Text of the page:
Posted By Chris White
A legal expert in financial law said the Democrat-lead probe targeting ExxonMobil is likely illegal and a ruse to paint those investigating the company as champions “in the fight against global warming.”
The Exxon subpoena into the company’s knowledge about internal climate change reports is an abuse of extraordinary powers. It allowed attorneys general (AGs) to subpoena private documents without either obtaining a court order or filing a complaint, Merritt Fox, a professor of law at Columbia Law School, wrote Monday at National Law Journal.
Fox was referencing New York Attorney General Eric Schneiderman’s investigation into Exxon, which, according to a New York Times report, demanded “extensive financial records, emails and other documents” from the oil producer dating all the way back to the 1970s. The New York attorney general also demanded information on global warming skeptic groups Exxon had once helped fund.
Schneiderman argued the oil company hid internal knowledge about the effects climate change has on oil production from investors to justify his investigation. He used a little-known financial and securities law to justify his investigation.
Fox argued that the Martin Act, which allows the AG to investigate and eventually prosecute companies for committing fraud, requires the likelihood that a reasonable investor would consider the omitted important information and decided “not to vote or buy, sell, or hold, and that it has to significantly alter a total mix of information available to this reasonable man or reasonable investor.”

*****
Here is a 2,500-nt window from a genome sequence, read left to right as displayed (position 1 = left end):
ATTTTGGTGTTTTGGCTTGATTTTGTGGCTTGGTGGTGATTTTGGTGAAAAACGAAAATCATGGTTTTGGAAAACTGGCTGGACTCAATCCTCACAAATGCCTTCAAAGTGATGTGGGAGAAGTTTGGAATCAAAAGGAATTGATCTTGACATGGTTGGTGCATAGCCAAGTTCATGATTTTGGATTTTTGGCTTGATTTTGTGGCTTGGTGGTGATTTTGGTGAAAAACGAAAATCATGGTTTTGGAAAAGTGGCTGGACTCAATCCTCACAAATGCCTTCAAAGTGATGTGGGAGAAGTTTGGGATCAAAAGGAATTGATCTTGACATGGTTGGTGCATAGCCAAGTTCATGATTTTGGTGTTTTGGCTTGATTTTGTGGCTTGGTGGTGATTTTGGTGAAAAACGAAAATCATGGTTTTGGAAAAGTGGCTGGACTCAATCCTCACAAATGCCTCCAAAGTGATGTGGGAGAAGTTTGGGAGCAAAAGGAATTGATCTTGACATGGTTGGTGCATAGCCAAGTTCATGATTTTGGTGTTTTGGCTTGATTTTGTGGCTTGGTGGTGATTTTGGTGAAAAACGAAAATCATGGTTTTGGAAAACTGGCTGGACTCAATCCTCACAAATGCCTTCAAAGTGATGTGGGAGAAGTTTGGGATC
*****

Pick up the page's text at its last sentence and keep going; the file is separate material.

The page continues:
Exxon had only a smattering of scientists working on climate change, most of which shared similar views as climate scientists already in the public realm. Exxon’s climate scientists published their findings in peer-reviewed journals.
“Consequently, even if all the internal statements of the Exxon scientists had been added to the public mix, it is extremely unlikely that a reasonable investor would have changed her mind about whether to buy or sell Exxon shares,” Fox added.
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Yet another legal expert has joined at least 12 others in calling New York Attorney General Eric Schniederman’s investigation of ExxonMobil legally flimsy. This morning, Columbia Law Professor Merritt B. Fox published an op-ed in the National Law Journal with a scathing review of Schneiderman’s use of the Martin Act to investigate ExxonMobil, noting that the whole affair is an “abuse” of “extraordinary powers.” As Fox states,
“The Martin Act grants the attorney general extraordinary powers to subpoena private documents without either obtaining a court order, which is required in most ordinary New York criminal proceedings, or the filing of a complaint, which is required in an ordinary civil action and is subject to court review. The Exxon subpoena is an abuse of these extraordinary powers.” (emphasis added)
“The bigger, more unambiguous problem for Schneiderman’s investigation, however, is its misuse of tools designed for another purpose. The Martin Act regulates speech made in connection with transactions in securities. Its subpoena powers are to assist investigations of possible violations. It is very unlikely, no matter what the subpoena turns up, that the attorney general will be able to plausibly argue that Exxon in fact committed such a violation.” (emphasis added)
This abuse of power sets a troubling precedent because “At the extreme, the Martin Act subpoena power could be used to bully corporations into any kind of desired reform under the guise of a securities investigation.”